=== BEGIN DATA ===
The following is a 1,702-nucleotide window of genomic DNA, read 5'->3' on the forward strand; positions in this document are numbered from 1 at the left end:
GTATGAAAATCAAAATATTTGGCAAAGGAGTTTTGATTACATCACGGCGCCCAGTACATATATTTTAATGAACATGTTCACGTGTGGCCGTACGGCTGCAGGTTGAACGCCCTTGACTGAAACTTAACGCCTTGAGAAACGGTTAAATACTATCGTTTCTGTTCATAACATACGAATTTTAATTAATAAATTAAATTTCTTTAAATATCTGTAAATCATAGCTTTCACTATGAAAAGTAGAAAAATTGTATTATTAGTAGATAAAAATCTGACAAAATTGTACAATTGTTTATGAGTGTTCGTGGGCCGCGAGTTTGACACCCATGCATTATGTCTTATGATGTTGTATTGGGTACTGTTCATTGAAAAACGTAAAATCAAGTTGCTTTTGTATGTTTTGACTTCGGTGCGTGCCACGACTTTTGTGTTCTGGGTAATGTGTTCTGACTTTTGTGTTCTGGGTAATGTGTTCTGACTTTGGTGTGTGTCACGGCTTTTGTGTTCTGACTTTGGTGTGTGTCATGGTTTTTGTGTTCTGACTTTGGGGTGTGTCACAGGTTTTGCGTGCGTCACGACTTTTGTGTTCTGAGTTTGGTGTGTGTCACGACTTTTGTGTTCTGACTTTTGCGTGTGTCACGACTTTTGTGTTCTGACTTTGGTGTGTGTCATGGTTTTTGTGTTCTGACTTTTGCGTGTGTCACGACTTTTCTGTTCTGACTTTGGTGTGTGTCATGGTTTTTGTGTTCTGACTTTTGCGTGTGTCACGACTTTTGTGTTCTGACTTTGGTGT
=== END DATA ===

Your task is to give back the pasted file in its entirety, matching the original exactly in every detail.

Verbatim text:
The following is a 1,702-nucleotide window of genomic DNA, read 5'->3' on the forward strand; positions in this document are numbered from 1 at the left end:
GTATGAAAATCAAAATATTTGGCAAAGGAGTTTTGATTACATCACGGCGCCCAGTACATATATTTTAATGAACATGTTCACGTGTGGCCGTACGGCTGCAGGTTGAACGCCCTTGACTGAAACTTAACGCCTTGAGAAACGGTTAAATACTATCGTTTCTGTTCATAACATACGAATTTTAATTAATAAATTAAATTTCTTTAAATATCTGTAAATCATAGCTTTCACTATGAAAAGTAGAAAAATTGTATTATTAGTAGATAAAAATCTGACAAAATTGTACAATTGTTTATGAGTGTTCGTGGGCCGCGAGTTTGACACCCATGCATTATGTCTTATGATGTTGTATTGGGTACTGTTCATTGAAAAACGTAAAATCAAGTTGCTTTTGTATGTTTTGACTTCGGTGCGTGCCACGACTTTTGTGTTCTGGGTAATGTGTTCTGACTTTTGTGTTCTGGGTAATGTGTTCTGACTTTGGTGTGTGTCACGGCTTTTGTGTTCTGACTTTGGTGTGTGTCATGGTTTTTGTGTTCTGACTTTGGGGTGTGTCACAGGTTTTGCGTGCGTCACGACTTTTGTGTTCTGAGTTTGGTGTGTGTCACGACTTTTGTGTTCTGACTTTTGCGTGTGTCACGACTTTTGTGTTCTGACTTTGGTGTGTGTCATGGTTTTTGTGTTCTGACTTTTGCGTGTGTCACGACTTTTCTGTTCTGACTTTGGTGTGTGTCATGGTTTTTGTGTTCTGACTTTTGCGTGTGTCACGACTTTTGTGTTCTGACTTTGGTGT